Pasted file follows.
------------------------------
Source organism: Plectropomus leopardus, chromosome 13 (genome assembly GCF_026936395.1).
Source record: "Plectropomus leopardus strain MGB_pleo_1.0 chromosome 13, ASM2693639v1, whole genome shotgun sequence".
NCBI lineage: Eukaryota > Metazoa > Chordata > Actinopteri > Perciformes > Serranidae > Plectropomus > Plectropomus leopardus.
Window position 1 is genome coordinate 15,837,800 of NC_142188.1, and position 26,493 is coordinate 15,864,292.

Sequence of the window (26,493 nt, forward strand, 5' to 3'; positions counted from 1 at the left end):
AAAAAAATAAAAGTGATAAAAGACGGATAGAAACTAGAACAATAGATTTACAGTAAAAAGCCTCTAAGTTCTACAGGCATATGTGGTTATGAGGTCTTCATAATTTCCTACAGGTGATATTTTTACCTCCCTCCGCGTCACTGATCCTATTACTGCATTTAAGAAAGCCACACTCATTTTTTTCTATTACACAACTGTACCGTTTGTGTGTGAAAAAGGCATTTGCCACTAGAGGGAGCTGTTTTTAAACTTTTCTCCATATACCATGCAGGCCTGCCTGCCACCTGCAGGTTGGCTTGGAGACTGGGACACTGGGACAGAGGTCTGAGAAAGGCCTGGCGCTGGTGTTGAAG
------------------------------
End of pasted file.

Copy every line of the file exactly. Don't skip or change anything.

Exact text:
Source organism: Plectropomus leopardus, chromosome 13 (genome assembly GCF_026936395.1).
Source record: "Plectropomus leopardus strain MGB_pleo_1.0 chromosome 13, ASM2693639v1, whole genome shotgun sequence".
NCBI lineage: Eukaryota > Metazoa > Chordata > Actinopteri > Perciformes > Serranidae > Plectropomus > Plectropomus leopardus.
Window position 1 is genome coordinate 15,837,800 of NC_142188.1, and position 26,493 is coordinate 15,864,292.

Sequence of the window (26,493 nt, forward strand, 5' to 3'; positions counted from 1 at the left end):
AAAAAAATAAAAGTGATAAAAGACGGATAGAAACTAGAACAATAGATTTACAGTAAAAAGCCTCTAAGTTCTACAGGCATATGTGGTTATGAGGTCTTCATAATTTCCTACAGGTGATATTTTTACCTCCCTCCGCGTCACTGATCCTATTACTGCATTTAAGAAAGCCACACTCATTTTTTTCTATTACACAACTGTACCGTTTGTGTGTGAAAAAGGCATTTGCCACTAGAGGGAGCTGTTTTTAAACTTTTCTCCATATACCATGCAGGCCTGCCTGCCACCTGCAGGTTGGCTTGGAGACTGGGACACTGGGACAGAGGTCTGAGAAAGGCCTGGCGCTGGTGTTGAAG